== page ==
Lucy stands at a window inside Lewis and Mariah's apartment. She looks across the street into a luxurious apartment and thinks about how great it would be to live there.
She's all alone. Mariah and Lewis took the kids apple picking. Sure, they all looked so jolly before they left on their outing, Lucy reflects, but she's pretty sure there's trouble brewing.
Lucy waits for Peggy to call and tell her what time they should get together to hang out in the park and check out guys, their Sunday afternoon ritual.
Ugh, Sundays. Lucy just hates them.
Thinking about how much she hates Sundays leads her to thinking about her home and her mother. She tells us that her mother's written her a ton of letters, but she hasn't opened any of them.
Peggy shows up at the apartment. She and Lucy go to the park, but can't find any dudes worthy of their time and so they each head home.
Curled up in bed, Lucy has a bunch of random thoughts. First, she reflects on the summer.
Then she thinks about how she's decided not to keep going to school at night and that she's not going to try to become a nurse.
Ouch: lately Lucy has been having killer headaches, she tells us. This gets her to thinking about her mother, who's also had bad headaches.
And then Lucy contemplates how she and Peggy don't have much in common. She observes that Peggy doesn't like museums like she does.
Lucy goes to a party with Peggy in a dank, creepy building. The party is filled with artists who are high on marijuana. Lucy joins in and partakes in the pot smoking, too.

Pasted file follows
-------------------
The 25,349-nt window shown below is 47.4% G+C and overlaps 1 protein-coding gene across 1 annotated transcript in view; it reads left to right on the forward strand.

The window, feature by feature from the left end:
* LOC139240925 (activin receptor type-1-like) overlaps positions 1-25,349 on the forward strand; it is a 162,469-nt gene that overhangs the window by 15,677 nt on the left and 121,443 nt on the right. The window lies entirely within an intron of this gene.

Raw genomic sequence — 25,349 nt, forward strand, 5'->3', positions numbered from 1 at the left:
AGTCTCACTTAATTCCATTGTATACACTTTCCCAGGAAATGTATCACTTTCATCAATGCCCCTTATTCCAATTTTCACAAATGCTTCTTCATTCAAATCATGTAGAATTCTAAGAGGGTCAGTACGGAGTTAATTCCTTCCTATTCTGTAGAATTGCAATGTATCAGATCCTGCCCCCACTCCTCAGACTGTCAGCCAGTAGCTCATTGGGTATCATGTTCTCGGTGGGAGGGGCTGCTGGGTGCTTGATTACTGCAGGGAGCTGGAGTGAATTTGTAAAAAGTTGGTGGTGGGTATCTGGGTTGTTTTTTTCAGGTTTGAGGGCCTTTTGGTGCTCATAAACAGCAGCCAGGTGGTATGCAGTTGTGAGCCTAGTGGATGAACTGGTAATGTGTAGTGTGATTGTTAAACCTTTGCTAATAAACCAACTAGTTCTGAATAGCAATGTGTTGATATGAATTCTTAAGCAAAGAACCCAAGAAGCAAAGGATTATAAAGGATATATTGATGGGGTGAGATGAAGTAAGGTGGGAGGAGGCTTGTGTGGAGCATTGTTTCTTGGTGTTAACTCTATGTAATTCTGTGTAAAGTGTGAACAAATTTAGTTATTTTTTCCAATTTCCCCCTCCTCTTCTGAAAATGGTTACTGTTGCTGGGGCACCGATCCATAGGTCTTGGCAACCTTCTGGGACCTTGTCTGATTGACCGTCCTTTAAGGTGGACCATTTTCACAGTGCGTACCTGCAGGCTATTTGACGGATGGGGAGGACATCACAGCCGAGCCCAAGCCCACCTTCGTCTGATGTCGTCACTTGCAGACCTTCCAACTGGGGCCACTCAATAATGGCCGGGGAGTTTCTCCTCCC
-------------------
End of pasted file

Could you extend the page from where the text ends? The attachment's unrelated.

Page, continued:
At the party, Lucy meets a guy named Paul. Uh-oh, Peggy warned her that this dude is a pervert. But Lucy is nevertheless totally attracted to him.
Lucy flirts with Paul, which gets Peggy steaming mad. Peggy tries to dissuade Lucy from pursuing Paul by telling her that he has a small penis. That should be a dealbreaker, right?
Not for Lucy. She finds the silver lining of a small penis: it will fit perfectly in her mouth.
Lucy watches Paul as he reaches into a fish tank to retrieve someone's lost earring. Wow, this party is pretty wild.
Speaking of wild, the sight of Paul's hands reminds Lucy of a very wild story about a girl back home and a man named Mr. Thomas.
A short time later, Peggy and Lucy start talking about getting a place together. Peggy can't stand living with her family and Lucy wants to have a life outside of working for Mariah's family.
Lucy thinks about Mariah, which then causes her to think about her own mother. And her thoughts eventually wander to a babysitter she once had named Maude Quick who took delight in torturing her.
Update on Mariah and Lewis from Lucy: things are pretty stormy. The two are arguing a lot, and Mariah is often in tears.
One day when she and Mariah were sitting in the kitchen, Lucy tells us, they began talking about sex.
Basically, Lucy's sex life is hot and Mariah's is not. Lucy revealed to Mariah that she's having non-stop sex with Paul. Mariah tells her that the sex with Lewis is terrible.
Bad sex? Lucy never imagined there could be such a thing!